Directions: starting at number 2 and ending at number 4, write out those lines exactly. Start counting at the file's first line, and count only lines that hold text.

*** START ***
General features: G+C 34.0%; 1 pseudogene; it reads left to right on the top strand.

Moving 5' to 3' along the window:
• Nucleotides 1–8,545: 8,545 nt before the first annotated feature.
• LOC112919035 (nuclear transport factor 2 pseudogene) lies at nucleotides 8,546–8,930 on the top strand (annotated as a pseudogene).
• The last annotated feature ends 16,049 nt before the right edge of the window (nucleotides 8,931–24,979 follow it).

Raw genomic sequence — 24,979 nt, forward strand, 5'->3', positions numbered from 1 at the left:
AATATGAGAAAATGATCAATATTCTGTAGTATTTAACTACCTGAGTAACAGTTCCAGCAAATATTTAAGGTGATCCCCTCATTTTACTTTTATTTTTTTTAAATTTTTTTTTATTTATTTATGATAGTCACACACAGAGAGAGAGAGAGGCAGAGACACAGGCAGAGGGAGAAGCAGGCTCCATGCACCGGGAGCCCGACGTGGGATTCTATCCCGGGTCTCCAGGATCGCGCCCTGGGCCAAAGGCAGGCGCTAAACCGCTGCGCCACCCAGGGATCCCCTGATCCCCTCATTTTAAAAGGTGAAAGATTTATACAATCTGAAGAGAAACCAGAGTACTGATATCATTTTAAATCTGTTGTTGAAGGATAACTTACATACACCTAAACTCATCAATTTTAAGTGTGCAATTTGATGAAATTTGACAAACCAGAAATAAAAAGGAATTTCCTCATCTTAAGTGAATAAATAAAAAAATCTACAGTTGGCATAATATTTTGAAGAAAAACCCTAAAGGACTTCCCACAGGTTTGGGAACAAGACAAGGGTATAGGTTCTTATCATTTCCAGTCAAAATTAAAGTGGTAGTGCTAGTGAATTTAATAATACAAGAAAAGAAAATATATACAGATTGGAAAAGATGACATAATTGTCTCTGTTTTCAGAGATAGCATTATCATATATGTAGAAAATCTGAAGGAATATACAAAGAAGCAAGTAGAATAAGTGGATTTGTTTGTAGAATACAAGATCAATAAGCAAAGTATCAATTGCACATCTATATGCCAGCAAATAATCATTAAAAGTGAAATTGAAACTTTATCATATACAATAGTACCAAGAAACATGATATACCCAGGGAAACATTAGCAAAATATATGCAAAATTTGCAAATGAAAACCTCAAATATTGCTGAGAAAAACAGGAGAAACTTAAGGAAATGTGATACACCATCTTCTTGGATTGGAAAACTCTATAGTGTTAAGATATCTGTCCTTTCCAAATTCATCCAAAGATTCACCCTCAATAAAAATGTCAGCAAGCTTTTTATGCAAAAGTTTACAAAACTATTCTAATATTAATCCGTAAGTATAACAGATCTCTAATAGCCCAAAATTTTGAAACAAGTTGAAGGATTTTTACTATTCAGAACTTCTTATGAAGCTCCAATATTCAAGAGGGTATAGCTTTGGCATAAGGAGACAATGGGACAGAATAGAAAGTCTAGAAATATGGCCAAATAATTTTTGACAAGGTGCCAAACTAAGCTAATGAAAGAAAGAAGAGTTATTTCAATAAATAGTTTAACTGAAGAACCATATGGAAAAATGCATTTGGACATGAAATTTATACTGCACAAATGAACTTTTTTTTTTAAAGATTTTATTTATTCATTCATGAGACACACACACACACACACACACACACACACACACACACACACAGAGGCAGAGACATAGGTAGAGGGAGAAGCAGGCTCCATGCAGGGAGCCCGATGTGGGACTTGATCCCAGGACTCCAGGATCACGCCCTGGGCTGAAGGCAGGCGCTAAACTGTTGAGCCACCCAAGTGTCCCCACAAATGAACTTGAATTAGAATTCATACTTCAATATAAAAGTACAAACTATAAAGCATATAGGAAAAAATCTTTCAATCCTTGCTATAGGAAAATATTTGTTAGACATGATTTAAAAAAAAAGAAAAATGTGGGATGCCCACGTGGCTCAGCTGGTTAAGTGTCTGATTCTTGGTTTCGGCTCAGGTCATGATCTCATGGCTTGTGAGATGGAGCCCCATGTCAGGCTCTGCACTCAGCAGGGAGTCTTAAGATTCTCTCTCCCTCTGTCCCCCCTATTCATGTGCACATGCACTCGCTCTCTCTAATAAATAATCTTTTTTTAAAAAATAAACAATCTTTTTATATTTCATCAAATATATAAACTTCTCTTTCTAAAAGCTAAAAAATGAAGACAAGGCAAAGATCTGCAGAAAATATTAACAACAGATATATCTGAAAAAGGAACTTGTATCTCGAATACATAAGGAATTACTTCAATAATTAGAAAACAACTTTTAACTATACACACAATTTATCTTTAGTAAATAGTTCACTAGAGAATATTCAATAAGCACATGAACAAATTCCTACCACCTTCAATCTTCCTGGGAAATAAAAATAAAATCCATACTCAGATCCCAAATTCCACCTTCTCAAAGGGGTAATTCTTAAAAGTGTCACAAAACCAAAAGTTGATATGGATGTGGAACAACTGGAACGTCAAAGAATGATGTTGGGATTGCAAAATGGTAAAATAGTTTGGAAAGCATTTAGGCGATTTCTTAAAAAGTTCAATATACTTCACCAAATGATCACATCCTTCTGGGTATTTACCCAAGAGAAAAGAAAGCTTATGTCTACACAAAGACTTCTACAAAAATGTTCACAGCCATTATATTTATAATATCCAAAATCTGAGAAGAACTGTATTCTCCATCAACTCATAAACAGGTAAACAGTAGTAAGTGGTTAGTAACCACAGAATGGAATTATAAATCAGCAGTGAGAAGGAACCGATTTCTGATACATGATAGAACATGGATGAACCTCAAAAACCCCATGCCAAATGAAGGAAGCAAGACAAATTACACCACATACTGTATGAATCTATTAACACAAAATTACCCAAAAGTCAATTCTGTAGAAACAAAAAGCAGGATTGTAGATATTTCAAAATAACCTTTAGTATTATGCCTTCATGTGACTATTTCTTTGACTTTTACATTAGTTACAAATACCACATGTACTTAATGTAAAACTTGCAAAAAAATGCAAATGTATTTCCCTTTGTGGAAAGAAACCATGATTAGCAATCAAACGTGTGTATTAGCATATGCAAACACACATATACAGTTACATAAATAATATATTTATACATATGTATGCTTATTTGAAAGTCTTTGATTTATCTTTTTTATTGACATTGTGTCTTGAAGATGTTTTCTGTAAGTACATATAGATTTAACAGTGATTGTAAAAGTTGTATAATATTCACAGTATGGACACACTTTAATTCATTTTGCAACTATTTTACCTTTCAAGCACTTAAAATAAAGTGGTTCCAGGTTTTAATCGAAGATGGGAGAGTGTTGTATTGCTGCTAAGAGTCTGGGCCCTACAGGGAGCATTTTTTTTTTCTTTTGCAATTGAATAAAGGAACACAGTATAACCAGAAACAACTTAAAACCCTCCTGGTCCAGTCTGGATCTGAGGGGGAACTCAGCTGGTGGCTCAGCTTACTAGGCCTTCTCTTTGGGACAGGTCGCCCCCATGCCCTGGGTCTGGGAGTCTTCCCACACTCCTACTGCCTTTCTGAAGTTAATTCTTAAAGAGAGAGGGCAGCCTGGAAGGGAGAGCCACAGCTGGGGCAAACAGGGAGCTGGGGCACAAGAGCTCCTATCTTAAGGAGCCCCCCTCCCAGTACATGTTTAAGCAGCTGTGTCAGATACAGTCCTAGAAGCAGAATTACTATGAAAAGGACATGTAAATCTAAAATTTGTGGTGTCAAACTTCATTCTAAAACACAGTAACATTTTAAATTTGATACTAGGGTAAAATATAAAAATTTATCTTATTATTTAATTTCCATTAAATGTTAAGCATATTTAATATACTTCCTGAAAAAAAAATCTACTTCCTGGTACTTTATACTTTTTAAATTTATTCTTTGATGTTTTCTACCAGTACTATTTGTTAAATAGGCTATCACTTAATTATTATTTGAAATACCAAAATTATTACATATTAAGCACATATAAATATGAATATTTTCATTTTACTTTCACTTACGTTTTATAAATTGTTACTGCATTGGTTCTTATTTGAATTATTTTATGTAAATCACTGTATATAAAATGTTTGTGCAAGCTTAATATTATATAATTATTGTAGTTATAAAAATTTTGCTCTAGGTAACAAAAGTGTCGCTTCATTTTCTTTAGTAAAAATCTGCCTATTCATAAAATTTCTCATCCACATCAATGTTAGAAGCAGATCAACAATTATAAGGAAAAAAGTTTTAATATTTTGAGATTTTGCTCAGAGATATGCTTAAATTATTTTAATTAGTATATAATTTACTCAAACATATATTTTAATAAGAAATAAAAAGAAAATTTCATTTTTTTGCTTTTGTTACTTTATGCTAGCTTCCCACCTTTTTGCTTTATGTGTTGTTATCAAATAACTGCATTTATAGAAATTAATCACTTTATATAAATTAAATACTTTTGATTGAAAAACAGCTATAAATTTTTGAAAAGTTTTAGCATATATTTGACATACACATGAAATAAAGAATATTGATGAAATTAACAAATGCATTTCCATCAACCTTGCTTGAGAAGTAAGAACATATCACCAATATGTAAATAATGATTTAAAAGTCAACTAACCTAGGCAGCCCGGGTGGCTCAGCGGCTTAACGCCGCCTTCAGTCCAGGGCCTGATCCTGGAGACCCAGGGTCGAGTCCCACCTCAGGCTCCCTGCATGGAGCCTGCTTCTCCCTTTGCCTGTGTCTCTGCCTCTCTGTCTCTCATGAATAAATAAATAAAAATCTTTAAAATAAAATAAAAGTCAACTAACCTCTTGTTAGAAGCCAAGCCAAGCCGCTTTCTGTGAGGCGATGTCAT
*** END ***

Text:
Moving 5' to 3' along the window:
• Nucleotides 1–8,545: 8,545 nt before the first annotated feature.
• LOC112919035 (nuclear transport factor 2 pseudogene) lies at nucleotides 8,546–8,930 on the top strand (annotated as a pseudogene).